The IMC (International M2M Council) was finally launched at the CTIA show this last week, after much discussion and meetings in Europe and North America over the last 18 months. We see this as a significant and very welcome new trade organization – one that is dedicated to giving an international voice for the M2M/IoT community and does not view M2M through the narrow perspective of a single technology, product category or vertical industry. The key aim will be to bring together vendors who collectively form the M2M Solution Provider community with Adopters of M2M solutions into a single membership organization. We believe it will be highly complementary to other regionally-focused M2M organizations, notably the increasingly successful M2M Alliance in Germany. Founding members of the IMC are Deutsche Telekom, Digi, Kore Telematics, Oracle, Orbcomm and Telit with more to follow soon we believe. See the website for more details – www.im2mc.org
Elsewhere, a trend we have mentioned before was very much in evidence at the show this year: the shift in focus from connectivity to extracting value from connected device data. While device connectivity will always be important – crucial even – it is becoming more accepted in the market as a given and something to build on. For the last four years, Beecham Research has drawn a distinction between what we refer to as the network layer (managed connectivity) and the application layer (managed data) within the overall scope of M2M Service Enablement Services (SES) – M2M platforms. We also predicted long ago the necessary shift in focus that is now evident: towards the application layer that has more intrinsic value than the network layer. Expect lots of activity – acquisitions and new development announcements – in the M2M market centred around the SES application layer during the next 6-12 months! Such activity will lead the market to a whole new ballgame – of which more later . . .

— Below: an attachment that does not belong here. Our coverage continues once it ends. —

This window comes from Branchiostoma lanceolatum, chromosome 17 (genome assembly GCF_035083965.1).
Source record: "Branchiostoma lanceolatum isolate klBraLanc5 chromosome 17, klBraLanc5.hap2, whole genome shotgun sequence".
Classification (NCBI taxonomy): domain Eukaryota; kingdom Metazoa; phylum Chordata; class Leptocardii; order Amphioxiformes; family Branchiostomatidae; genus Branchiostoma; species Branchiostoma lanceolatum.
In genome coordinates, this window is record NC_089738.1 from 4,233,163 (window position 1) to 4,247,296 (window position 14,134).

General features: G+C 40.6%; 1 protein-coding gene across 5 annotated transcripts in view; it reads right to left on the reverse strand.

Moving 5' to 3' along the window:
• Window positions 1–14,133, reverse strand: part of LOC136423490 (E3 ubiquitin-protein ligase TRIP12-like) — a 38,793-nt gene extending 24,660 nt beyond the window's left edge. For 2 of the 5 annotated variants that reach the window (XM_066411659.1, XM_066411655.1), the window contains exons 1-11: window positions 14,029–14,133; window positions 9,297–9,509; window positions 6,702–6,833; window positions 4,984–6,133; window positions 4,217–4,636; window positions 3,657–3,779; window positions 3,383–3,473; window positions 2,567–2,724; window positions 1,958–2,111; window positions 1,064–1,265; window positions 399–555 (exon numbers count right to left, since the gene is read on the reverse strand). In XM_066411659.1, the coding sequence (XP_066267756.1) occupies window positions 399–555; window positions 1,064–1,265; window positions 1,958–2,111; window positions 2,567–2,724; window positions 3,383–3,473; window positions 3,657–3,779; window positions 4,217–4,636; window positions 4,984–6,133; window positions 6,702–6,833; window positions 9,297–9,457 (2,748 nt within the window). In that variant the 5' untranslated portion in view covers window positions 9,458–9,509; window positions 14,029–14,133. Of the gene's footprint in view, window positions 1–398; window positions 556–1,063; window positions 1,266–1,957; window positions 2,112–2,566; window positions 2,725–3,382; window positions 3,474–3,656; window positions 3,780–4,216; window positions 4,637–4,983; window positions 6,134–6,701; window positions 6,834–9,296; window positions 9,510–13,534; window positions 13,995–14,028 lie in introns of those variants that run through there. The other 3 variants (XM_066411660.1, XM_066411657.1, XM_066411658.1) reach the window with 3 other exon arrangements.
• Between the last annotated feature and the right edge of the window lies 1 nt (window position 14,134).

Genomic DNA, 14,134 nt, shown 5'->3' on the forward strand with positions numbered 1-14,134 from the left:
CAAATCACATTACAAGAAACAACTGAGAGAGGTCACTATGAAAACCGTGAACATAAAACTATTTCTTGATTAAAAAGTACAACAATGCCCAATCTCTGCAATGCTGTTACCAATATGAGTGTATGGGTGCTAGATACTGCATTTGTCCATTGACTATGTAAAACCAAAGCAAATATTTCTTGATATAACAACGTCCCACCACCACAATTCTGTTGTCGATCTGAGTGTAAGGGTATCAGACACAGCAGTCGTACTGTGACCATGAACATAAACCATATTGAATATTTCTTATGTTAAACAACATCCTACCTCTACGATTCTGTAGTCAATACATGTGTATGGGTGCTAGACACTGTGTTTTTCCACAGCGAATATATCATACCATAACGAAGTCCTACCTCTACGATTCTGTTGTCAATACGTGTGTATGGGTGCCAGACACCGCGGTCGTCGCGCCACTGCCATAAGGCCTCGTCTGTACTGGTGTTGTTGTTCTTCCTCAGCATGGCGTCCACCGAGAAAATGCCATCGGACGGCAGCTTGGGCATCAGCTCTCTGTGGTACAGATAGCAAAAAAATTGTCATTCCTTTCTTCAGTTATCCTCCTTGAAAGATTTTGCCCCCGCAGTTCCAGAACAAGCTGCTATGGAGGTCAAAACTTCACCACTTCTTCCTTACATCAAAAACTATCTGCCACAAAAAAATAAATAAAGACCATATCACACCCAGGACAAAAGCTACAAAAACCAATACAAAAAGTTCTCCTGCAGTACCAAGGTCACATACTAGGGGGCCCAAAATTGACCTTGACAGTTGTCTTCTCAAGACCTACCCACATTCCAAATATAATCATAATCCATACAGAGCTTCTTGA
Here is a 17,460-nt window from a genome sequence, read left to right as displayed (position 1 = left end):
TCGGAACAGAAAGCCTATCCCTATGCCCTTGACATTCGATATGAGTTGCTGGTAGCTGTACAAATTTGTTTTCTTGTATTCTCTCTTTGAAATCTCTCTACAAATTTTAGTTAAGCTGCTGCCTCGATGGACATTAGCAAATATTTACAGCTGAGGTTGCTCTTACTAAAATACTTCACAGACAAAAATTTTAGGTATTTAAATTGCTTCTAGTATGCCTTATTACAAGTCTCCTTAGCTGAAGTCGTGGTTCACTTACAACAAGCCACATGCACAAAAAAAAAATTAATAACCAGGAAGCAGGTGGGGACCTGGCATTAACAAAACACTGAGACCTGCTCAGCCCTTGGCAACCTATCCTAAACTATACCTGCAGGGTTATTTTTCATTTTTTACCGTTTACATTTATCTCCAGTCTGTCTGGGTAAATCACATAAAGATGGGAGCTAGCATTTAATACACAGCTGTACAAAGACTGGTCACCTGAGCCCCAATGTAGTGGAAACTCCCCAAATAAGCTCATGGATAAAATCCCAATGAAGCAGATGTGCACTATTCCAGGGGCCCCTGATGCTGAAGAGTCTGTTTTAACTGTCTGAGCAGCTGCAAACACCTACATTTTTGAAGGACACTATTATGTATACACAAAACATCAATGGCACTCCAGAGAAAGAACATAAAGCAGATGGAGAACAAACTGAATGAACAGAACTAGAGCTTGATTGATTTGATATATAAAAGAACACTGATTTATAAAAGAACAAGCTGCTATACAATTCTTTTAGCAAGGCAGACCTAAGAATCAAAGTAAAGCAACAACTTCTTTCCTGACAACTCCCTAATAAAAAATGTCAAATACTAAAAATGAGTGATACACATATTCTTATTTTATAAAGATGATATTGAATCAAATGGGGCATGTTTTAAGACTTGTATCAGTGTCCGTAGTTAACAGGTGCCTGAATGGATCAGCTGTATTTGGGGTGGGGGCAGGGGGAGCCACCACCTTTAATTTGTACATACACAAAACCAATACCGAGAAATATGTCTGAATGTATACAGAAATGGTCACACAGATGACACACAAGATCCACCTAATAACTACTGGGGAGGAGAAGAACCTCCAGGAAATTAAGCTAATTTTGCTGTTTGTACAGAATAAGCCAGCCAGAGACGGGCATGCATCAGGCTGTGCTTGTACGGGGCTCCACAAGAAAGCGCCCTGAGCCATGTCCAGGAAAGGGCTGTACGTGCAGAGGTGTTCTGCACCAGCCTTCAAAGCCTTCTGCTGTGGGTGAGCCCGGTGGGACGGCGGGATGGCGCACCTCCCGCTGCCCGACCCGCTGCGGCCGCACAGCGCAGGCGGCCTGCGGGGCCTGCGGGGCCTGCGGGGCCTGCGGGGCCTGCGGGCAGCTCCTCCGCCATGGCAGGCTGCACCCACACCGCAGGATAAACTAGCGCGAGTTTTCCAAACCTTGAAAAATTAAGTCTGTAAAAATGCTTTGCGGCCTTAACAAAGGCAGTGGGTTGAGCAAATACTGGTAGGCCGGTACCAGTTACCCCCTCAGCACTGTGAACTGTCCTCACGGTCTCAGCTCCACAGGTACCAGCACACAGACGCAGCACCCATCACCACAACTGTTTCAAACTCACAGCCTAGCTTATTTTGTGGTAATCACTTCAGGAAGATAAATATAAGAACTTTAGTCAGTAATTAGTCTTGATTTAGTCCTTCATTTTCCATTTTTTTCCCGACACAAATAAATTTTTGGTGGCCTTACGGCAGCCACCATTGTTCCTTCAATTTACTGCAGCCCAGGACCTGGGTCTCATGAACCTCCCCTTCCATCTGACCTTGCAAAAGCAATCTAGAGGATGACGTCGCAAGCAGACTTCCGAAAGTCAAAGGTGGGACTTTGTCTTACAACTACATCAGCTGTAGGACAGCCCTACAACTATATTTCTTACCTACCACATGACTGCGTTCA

The most interesting and practical new service we saw at the show was Telenor Connexion’s (www.telenorconnexion.com) Split Billing Suite, initially aimed at the Connected Car market but with lots of potential elsewhere as well – for example in the Smart Home environment. The principle behind this is the need to find a way of sharing a single network connection between many different and diverse services, each often being provided by completely different service providers. Think vehicle diagnostics versus in-car entertainment. How do you get two such diverse services to share a single connection out of the car, so you don’t end up with dedicated connections for each service that may well price both of them out of the market? Who pays for that single connection? How does each independent service provider get access to that connection? Telenor Connexion’s answer is to offer an intermediate service that offers deep packet inspection so that service packet streams can be separated out in real time and directed to each service provider independently. We think this is an elegant approach to a problem that the M2M market has been wrestling with for some time.